Speeches & Floor Statements
Posted on July 23, 2007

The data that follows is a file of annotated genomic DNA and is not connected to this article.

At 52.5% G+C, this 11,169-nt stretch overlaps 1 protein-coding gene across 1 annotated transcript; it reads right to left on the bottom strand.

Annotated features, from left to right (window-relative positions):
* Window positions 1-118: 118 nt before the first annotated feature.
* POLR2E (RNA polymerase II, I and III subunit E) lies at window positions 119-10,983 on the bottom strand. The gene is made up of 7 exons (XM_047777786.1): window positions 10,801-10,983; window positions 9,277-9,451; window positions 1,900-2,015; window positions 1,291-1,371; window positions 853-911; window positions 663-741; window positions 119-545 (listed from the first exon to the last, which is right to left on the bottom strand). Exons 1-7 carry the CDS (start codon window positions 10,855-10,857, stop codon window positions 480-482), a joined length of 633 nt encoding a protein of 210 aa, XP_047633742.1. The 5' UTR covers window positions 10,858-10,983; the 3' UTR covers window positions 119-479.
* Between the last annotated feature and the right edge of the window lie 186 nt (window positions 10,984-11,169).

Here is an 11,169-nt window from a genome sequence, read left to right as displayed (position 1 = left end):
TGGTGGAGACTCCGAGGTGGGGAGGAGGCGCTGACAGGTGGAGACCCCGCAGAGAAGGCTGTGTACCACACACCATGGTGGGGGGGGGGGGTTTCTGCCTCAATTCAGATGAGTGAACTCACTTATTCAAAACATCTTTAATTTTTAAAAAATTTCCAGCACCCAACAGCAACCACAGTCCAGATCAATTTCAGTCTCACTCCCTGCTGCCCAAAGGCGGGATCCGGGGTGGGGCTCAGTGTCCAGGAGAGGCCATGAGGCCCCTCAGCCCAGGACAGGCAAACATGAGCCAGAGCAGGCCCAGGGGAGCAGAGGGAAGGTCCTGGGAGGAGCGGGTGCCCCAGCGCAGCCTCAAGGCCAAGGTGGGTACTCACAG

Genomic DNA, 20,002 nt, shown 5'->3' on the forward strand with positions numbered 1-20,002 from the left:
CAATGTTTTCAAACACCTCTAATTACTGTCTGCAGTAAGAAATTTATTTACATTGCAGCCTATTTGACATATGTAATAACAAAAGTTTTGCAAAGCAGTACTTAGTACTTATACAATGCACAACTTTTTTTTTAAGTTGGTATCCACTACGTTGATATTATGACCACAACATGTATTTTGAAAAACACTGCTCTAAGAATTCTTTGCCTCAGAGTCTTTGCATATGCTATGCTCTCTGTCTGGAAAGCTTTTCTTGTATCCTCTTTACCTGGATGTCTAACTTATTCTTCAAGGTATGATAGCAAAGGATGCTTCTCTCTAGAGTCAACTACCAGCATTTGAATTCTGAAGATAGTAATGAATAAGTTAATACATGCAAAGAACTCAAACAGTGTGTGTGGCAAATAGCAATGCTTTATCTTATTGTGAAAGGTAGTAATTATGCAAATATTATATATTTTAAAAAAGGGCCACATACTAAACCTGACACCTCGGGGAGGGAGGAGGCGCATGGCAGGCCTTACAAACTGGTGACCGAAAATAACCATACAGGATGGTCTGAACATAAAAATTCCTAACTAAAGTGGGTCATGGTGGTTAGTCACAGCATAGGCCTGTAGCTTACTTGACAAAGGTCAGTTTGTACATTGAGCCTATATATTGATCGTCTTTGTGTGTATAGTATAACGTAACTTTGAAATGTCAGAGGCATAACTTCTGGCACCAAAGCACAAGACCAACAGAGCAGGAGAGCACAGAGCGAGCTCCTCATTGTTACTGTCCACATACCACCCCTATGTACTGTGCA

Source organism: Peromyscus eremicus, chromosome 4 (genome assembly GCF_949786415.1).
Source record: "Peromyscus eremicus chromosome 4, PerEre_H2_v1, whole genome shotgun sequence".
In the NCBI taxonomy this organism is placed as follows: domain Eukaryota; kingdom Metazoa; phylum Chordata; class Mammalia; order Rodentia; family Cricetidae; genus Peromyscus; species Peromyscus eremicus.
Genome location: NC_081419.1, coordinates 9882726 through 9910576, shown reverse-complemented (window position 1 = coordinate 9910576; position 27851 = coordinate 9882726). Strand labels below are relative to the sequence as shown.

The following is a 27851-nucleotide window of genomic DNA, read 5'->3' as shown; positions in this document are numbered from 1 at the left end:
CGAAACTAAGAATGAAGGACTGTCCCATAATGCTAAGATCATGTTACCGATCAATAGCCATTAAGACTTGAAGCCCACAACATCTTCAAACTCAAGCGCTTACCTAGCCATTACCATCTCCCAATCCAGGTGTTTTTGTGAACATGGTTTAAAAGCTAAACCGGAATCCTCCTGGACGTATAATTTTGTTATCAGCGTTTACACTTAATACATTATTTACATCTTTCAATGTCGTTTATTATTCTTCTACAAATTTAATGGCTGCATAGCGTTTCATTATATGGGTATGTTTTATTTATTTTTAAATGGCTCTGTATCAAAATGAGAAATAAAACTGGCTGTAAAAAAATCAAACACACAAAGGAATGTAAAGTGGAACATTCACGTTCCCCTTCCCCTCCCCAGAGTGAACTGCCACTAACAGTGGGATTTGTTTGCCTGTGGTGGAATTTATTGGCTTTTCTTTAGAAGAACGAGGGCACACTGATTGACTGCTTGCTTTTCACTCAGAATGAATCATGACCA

Mr. President, I wish to congratulate Senator Kennedy and Senator Enzi and the members of the Health, Education, Labor, and Pensions Committee for their work on this bill. I have been around awhile, but I have not been in the Senate for very long, and we have been working on this bill since I came to the Senate, which was 4 years ago. It needed to be reauthorized some time ago. But similar to some other things, it has gotten a little better with age, and it is a very good bill. Although we have been working on this bill for some time, I believe it has gotten better over time. It has a number of excellent provisions in it. There is one major concern I have which I intend to speak on. Let me say what that is at the outset before I begin to talk about what I like about the bill. My late friend, Alex Haley, used to say, "Find the good and praise it," and I can do that with this bill, but I do have one concern. My concern is the creeping regulation of higher education. I believe the single most important thing we could do to help improve excellence in higher education in America, which is already pretty good -- the best in the world -- is to deregulate, not add more federal regulations. Unfortunately, with this bill, we significantly add to the stack of regulations that college and university presidents all over America have to wade through every year in order to accept students who receive Federal grants and loans. Let me talk about some of the good things about this bill. In the first place, it was an excellent decision to separate this piece of legislation from the work we acted on last week -- what we call the reconciliation bill. This reauthorizes the Higher Education Act for the next 5 years, and it has separate provisions which deserve separate attention. For example, it increases the amount of Pell grants from $4,300 to $6,300 over the next 5 years. Pell grants are for the lowest income students. They don't help the middle-income families very much because the dollars don't get up to that level. Those families are eligible for other aid from universities and other grants and loans. But $6,300 for a Pell grant is a significant amount of money. For example, if you go to Harvard, it doesn't come close to paying the cost, but if you go to the University of Tennessee, it pays almost the entire tuition for the year. In fact, if you go to the University of Tennessee with a Pell grant, you are very likely to show up with what we call a HOPE scholarship, which also pays for tuition. So you would start off with a HOPE scholarship of -- I think the amount is about $4,000 -- plus your $6,300 from the Pell grant, if you needed that additional amount of money. So the Pell grant would be increasing from its current level of $4,310 to $6,300. If there are families across the country who are watching our debate and thinking they can't go to college, it is important for them to know that the community colleges of America cost several hundred dollars a quarter, and that the great State universities of America typically cost $5,000 or $6,000 or $7,000 a year in tuition. Now, that does not include living expenses, but we all pay living expenses, whether we are in college or we are not in college. This decision to move up the Pell grant to $6,300 is a big help. I hope it sends a signal across this country to families without means that their son or their daughter may start their higher education, for example, at a community college for 2 years, living at home and paying a few hundred dollars and letting the Pell grant pay for the total cost of the tuition, the total cost of the books. So there will be zero charge for that family for 2 years, and then after 2 more years, go on to a State University, where the tuition might not be very much more than the Pell grant. In addition, the Pell grants will be even larger for students who are majoring in math, science, critical foreign languages, and thereby encouraging students to pursue those fields. This Congress is taking a number of steps to try to refocus our country's attention on our brain power advantage, to make sure we keep that so we can keep our good jobs from going overseas. Senator Kennedy and Senator Enzi and Senator Frist last year changed the law and created the SMART grants to focus on our competitiveness, and the increase to the Pell grants do that significantly more in this legislation. In addition, this legislation, in an overdue way, recognizes the importance of a year-round Pell grant. Many people still have in their mind the idea of the traditional college student on the traditional campus. That life has changed. Many of the students who take Pell grants have to work. They are older. They may be moms going back to school to get the training to get a better job or a dad doing the same, and they may not have time to take the summer off, or that might not fit their schedule. The way the law has been, they couldn't get the Pell grant, if there were, say, three quarters, they could only get it for two. This says that -- and Senator Clinton, I congratulate her for working on this as well. A number of Senators have worked on making the Pell grant a year-round opportunity. I am also delighted about legislation I introduced, again with Senator Clinton, to expand Teach For America. Teach For America attracts some of the brightest young men and women in our country who have a passion for serving. There are many ways to serve our country. Some of our most valued are in Iraq and Afghanistan. Others are in the inner city helping children who haven't had a chance to learn to read, to learn to compute, and learn to have a chance in this country. As Lyndon Johnson used to say, we want people to be equal at the starting line, but we need to help some people get to that starting line, and through Teach For America, young men and women can do just that. This will build a corps of young college graduates who will spend 2 years in those schools, and it will expand the group of influential alumni of Teach For America who care about our public schools. I actually think that what may end up being more important about Teach For America than their service for 2 years in the inner city schools is that we will expand these young men and women who will grow to be the leaders of this country in a relatively short period of time. Then they will always have within their personal missions the idea of giving every student an opportunity to go to a first-class public school. Having a corps of Americans who value education and who value public schools, especially, will do our country more good than almost anything I can think of. Mr. President, I believe we have the best colleges and universities in the world. We don't just have some of them, we have almost all of them. They have their problems, but we should recognize the asset that they are. One of my primary goals as a Senator is to relieve the burdensome, oppressive paperwork that the Federal Government places upon our colleges and universities, freeing up scarce dollars to spend on improving quality teaching and research rather than paperwork. The higher education system -- and I want to be careful saying this because I don't want to drive anyone away from this idea -- is a Republican's dream, a conservative's dream. We have 6,000 autonomous institutions. Some are public, some are private. Some are religious, some are secular. Some are historically Black, some are Native American, some are Jewish. Some are in cities. There is Harvard and there is the Nashville Auto Diesel College. There are 6,000 autonomous institutions that compete. We don't give money directly to those institutions, for the most part. We give the money to the students, and students take those vouchers -- one-half of America's college students attend our autonomous institutions with a Federal grant or loan that helps them to pay for college, and they are flat out vouchers. I have introduced several times a Pell grant for kids, saying that is what a voucher is for K-12, but we will reserve that discussion for another day. Since World War II, quite by accident, we have said to the world: Here is the way we organize our education. It is a marketplace of 6,000 institutions, where 1)colleges compete for students, 2) Government money follows those students to the institution of their choice, and 3) the Federal research money is, for the most part, competed for in peer-reviewed efforts. The rest of the world is scrambling to catch up with our system. In China, they are deregulating. In France, they are deregulating and creating a more competitive system and trying to emulate the model that we have. So what concerns me about our Government's attitude toward higher education is the number of forms each institution has to fill out. I have a stack of forms this tall in my office. I didn't bring it here to the Senate floor. Every institution has to fill that out in order to accept students who bring with them Federal grants or loans, which are almost all of the students. That means the small church-related schools have to hire somebody else. They have to go through all that. The President of Stanford -- not a small, church-related school -- said 7 out of 10 cents of every tax dollar is spent on complying with Government regulations. Would it not be better if we allowed Stanford and the small schools and the Nashville Auto Diesel College, as well as Harvard, to use more of their money to help students and less to comply with paperwork? With passage of this bill, we will require the Advisory Committee on Student Financial Aid to review regulations imposed under the act and report to the Secretary and Congress ways to reduce regulation, streamline procedures, and simplify for the benefit of students. That will be one small force moving in the right direction. It would create a discretionary grant program for an institution of higher education to maintain a Web site that keeps track of Federal regulations that have an impact on institutions of higher education. A small, church-related college might only have to hire a person who spends half of his or her time keeping up with the rules and regulations because the Web site might have done it for them. We require the Secretary to develop an annual compliance calendar for disclosures required by the Higher Education Act. These provisions might seem not very important, but I can guarantee you, as a former president of a university, they can make a lot of difference. I would like very much to have spread out before me a calendar from the Government that said we have listed all of the rules and regulations and forms and papers that you have to file. That would mean I knew what it was and that would save me a lot of time in figuring it out. Despite that good news, I am afraid there are, nevertheless, problems in this bill. Currently there are 24 reporting categories and 74 reporting requirements with hundreds of data points. That is today, before this bill passes. My staff has identified 26 new categories and over 100 new reporting requirements imposed on higher education with this law, and that is even before the department starts its regulations. So I hope we can figure out a way to create competitive forces in favor of deregulation. It is as bad on our side of the aisle as it is on that side of the aisle. Very often, my Republican friends say, for example, prices at colleges have gone up, so let's put on price controls. When the pilgrims arrived in Massachusetts, they said we know what religious oppression is, so let's practice it ourselves. We are supposed to be for markets and choice and less Federal regulation. So let's apply that to Federal higher education. I have worked on a number of provisions in the bill, and I thank Senators Kennedy and Enzi for permitting me to do that, working with others, including Senators Gregg and Reed, and I have worked on provisions that have been included that simplify the application form for students who apply for grants or loans. As I mentioned, I worked with Senator Clinton to help allow students who have Pell grants to use them year-round so they can finish earlier and get back to work and back with their families, rather than the antiquated requirement that they may only use them part of the year. I mentioned the compliance calendar to make it simpler for colleges, and the Teach for America plan, which Senators Harkin and Reid and others have cosponsored. There is an accountability research grant and a state data system pilot project. I thank Secretary Spellings for agreeing with these. As a result of her study of higher education, which pointed out a number of important things, we do have a fine system of higher education, but it needs to be challenged if we are going to keep our advantage. I felt that the Secretary, in her recommendations, was going too far in federalizing higher education, whether it be transfer of credit provisions, or whether it might be proposals mandated from Washington about student accountability. I thought that was a good goal but the wrong way to go about it. So Secretary Spellings has agreed to step back and focus instead on challenging our State boards of education and our college boards of trustees and our university presidents and our Governors and legislators to do their on on accountability. We are not going to kick it to Washington, DC, and let us conduct oversight of how they are doing their jobs, rather than to try to impose more of the one-size or a few-sizes-fit-all ideas from Washington. A part of doing that would be these new grants from the Department. In this bill, we have provided grants from the Secretary to create new measures for assessing student achievement in higher education. There is a difference in the Harvard classics department and the Nashville Auto Diesel College. I mention that because Harvard classics might be the best department for classics. I know the Nashville Auto Diesel College is the best training for mechanics. There is no need for us to figure out what is the appropriate accountability at those institutions. With great respect to the chair and Senators Kennedy and Enzi and the Department of Education, the institutions of higher education know more about accountability in higher education. We ought to make sure they are doing their job, not try and do it for them from here. Another example of what I would call the propensity to federalize education is to regulate the transfer of credit policy that individual institutions have. If we are going to have a marketplace, and if students are going to have choice, then it is the job of the students to find out from the colleges and universities what their rules are. Otherwise, we go to a European system or a Chinese system, or a system like our K-12 system where we, knowing all, tell everybody what to do, what the transfer of credit policies might be. So I strongly resist saying that the Federal Government ought not to have anything to say about whether the Nashville Auto Diesel College ought to be required to accept a transfer of credit from the Harvard classics department. I am not sure that a graduate or student in Harvard classics would know anything about a Nissan engine in Nashville, and vice versa. I am pretty sure we don't need to interfere with that, particularly if so much of the excellence in our system comes from this competition, and these autonomous institutions and this marketplace that allows students, followed by Government money, to choose and allows researchers to compete to see who deserves the money. So my hope is that as time goes on we can have a serious discussion in the Health, Education, Labor, and Pensions Committee and in the Education and Labor Committee in the House about deregulation of higher education. We all have good ideas about what to do. Some will be voted on as amendments tomorrow. If we all impose our good ideas from here, then they add up to another stack like this, and our higher education system begins to be smothered. I have had the privilege of working at several levels in higher education. When I was president of the University of Tennessee, I had a lot of oversight. The Governor was chairman of the board. The legislature approved the largest share of money that I received. I had a board of trustees to which I had to respond. There was a faculty council to which I paid a lot of attention. In terms of student accountability, the professors graded students on a regular basis. The dean graded the professors. The trustees, the president, the provost, the Tennessee Higher Education Commission, the Governor, and the legislature all had their say. There is plenty of supervision of higher education based on my experience. So we need to be careful. We have been wise since World War II with our loans and grants that half of Americans use to go to college to say here is the money. If the college is accredited, a student can take their choice. You may go to Notre Dame or to the community college down the street. You may go to the University of Tennessee or to Rhode Island. That is your choice, as long as it is accredited. Of course, some mistakes are made. I am sure that at the fringes some colleges are teaching goofy courses. Some schools are better than others. Overall, we don't have any enterprise in America that today has consistently outperformed the rest of the world as well as our system of higher education -- not our automobile business, not our aluminum business, and not our K-12 system. Even the Senate rarely raises above the level of the Baghdad Parliament when it comes to getting consensus on the war in Iraq. But the system of higher education, with all its sometimes stuffiness and its disagreeable political correctness, and even with the lengthy vacations and even with more tenure than probably is deserved, as a whole, is by far the finest in the world; and more regulation, as a whole, will make it worse, not more excellent. There is one other provision I want to mention. I am glad the committee included this. It is a statement about the protection of free speech. Willie Morris, who wrote the "North Toward Home" about his days in Mississippi and the University of Texas and New York, wrote an eloquent statement about how the American Association of University Presidents rose up about the political correctness at the time he was a student. That was in the 1950s -- I guess early 1960s. At that time, the political correctness in part of Texas, or all of Texas, was segregationist, very conservative, and oppressive to those who had different points of view. Today, the shoe is often on the other foot. Some deny that, but we know that is true. There are not many conservative speakers at college graduation ceremonies. Often legitimate speakers with different points of view are booed and not welcomed in the academic environment. I testified about this situation before Secretary Spellings' committee on higher education. I ask unanimous consent to have printed in the Record following my remarks my testimony in Nashville last year. Mr. President, I hope my friends in the university community will see in me someone who values higher education, who defends the importance of it in our society, who is working hard to keep our brainpower advantage in the world marketplace, who supports funding it generously, but who also believes that the greatest Achilles' heel of our system of higher education today is political correctness and a failure to take it seriously. Colleges and universities are places where people ought to be allowed to say even outrageous things from the right and from the left. It is not a free and academic environment if you are only allowed to say outrageous things from the left. Without belaboring that point, I conclude my remarks by expressing my appreciation once more to Senators Kennedy and Enzi. This is a first-rate bill. It will help students. It will help our country. It has a great many good ideas in it, and I hope there are others in this body and in the House of Representatives who will join me in recognizing that along with political correctness, the greatest threat to quality of higher education, in my view, is overregulation by the Federal Government, and perhaps over time we can find some sensible ways to give it a little more freedom from this big stack of regulations that piled up over the years.